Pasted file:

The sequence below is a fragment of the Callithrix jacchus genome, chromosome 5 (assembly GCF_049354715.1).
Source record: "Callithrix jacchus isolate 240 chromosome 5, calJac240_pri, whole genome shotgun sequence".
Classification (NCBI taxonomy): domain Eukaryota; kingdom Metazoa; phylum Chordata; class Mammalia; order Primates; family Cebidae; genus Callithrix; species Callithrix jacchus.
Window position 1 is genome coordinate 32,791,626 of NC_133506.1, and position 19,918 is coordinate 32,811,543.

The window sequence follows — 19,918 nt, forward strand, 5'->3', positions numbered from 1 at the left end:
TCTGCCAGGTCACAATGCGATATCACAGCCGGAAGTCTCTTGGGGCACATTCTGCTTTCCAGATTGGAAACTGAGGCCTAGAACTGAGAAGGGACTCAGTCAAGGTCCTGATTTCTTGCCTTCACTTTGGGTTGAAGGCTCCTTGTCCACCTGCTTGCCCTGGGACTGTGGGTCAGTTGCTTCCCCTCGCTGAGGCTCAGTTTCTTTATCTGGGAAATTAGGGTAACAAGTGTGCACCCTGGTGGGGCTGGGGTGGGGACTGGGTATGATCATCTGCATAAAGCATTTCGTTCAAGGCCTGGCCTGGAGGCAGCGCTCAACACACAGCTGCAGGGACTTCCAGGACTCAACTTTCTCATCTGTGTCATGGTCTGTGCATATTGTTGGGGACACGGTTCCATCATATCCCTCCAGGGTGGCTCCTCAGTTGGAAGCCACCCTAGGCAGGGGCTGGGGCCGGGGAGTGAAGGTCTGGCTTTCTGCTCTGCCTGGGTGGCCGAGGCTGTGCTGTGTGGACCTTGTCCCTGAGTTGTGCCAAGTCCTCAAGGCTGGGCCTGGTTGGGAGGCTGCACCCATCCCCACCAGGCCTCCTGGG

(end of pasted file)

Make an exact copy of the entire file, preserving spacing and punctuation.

The sequence below is a fragment of the Callithrix jacchus genome, chromosome 5 (assembly GCF_049354715.1).
Source record: "Callithrix jacchus isolate 240 chromosome 5, calJac240_pri, whole genome shotgun sequence".
Classification (NCBI taxonomy): domain Eukaryota; kingdom Metazoa; phylum Chordata; class Mammalia; order Primates; family Cebidae; genus Callithrix; species Callithrix jacchus.
Window position 1 is genome coordinate 32,791,626 of NC_133506.1, and position 19,918 is coordinate 32,811,543.

The window sequence follows — 19,918 nt, forward strand, 5'->3', positions numbered from 1 at the left end:
TCTGCCAGGTCACAATGCGATATCACAGCCGGAAGTCTCTTGGGGCACATTCTGCTTTCCAGATTGGAAACTGAGGCCTAGAACTGAGAAGGGACTCAGTCAAGGTCCTGATTTCTTGCCTTCACTTTGGGTTGAAGGCTCCTTGTCCACCTGCTTGCCCTGGGACTGTGGGTCAGTTGCTTCCCCTCGCTGAGGCTCAGTTTCTTTATCTGGGAAATTAGGGTAACAAGTGTGCACCCTGGTGGGGCTGGGGTGGGGACTGGGTATGATCATCTGCATAAAGCATTTCGTTCAAGGCCTGGCCTGGAGGCAGCGCTCAACACACAGCTGCAGGGACTTCCAGGACTCAACTTTCTCATCTGTGTCATGGTCTGTGCATATTGTTGGGGACACGGTTCCATCATATCCCTCCAGGGTGGCTCCTCAGTTGGAAGCCACCCTAGGCAGGGGCTGGGGCCGGGGAGTGAAGGTCTGGCTTTCTGCTCTGCCTGGGTGGCCGAGGCTGTGCTGTGTGGACCTTGTCCCTGAGTTGTGCCAAGTCCTCAAGGCTGGGCCTGGTTGGGAGGCTGCACCCATCCCCACCAGGCCTCCTGGG